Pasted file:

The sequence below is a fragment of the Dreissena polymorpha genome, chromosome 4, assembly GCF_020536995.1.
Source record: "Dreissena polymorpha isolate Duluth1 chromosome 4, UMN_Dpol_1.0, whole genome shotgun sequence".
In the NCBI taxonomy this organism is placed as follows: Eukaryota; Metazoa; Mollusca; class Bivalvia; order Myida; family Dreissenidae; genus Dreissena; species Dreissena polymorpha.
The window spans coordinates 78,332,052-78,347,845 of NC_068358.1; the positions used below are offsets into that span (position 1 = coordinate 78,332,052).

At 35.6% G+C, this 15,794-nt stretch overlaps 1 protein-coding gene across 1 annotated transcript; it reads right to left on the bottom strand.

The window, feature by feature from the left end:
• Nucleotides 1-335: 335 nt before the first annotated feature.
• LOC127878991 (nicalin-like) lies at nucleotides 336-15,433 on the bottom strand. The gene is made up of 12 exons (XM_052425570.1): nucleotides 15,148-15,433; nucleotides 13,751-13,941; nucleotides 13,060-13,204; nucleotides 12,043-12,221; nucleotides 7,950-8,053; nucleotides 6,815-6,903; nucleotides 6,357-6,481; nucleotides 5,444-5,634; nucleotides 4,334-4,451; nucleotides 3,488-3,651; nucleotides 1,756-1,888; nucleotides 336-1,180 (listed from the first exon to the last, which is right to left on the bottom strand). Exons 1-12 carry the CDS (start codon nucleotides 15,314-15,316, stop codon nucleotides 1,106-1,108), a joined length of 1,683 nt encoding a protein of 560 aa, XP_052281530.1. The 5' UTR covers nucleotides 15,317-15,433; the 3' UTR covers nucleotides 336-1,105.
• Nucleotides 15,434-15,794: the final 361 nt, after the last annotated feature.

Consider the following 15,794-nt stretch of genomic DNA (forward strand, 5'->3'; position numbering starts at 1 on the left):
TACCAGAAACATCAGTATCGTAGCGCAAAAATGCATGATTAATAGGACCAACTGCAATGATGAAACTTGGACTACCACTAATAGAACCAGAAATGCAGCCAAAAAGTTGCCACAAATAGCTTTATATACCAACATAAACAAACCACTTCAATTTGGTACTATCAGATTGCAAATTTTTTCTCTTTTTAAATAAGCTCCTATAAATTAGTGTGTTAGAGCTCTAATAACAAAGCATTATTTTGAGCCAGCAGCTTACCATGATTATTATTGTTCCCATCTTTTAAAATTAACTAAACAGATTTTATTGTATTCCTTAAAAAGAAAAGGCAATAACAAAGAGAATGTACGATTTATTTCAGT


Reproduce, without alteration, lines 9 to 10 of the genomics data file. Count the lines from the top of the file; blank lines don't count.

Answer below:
• Nucleotides 15,434-15,794: the final 361 nt, after the last annotated feature.

Consider the following 15,794-nt stretch of genomic DNA (forward strand, 5'->3'; position numbering starts at 1 on the left):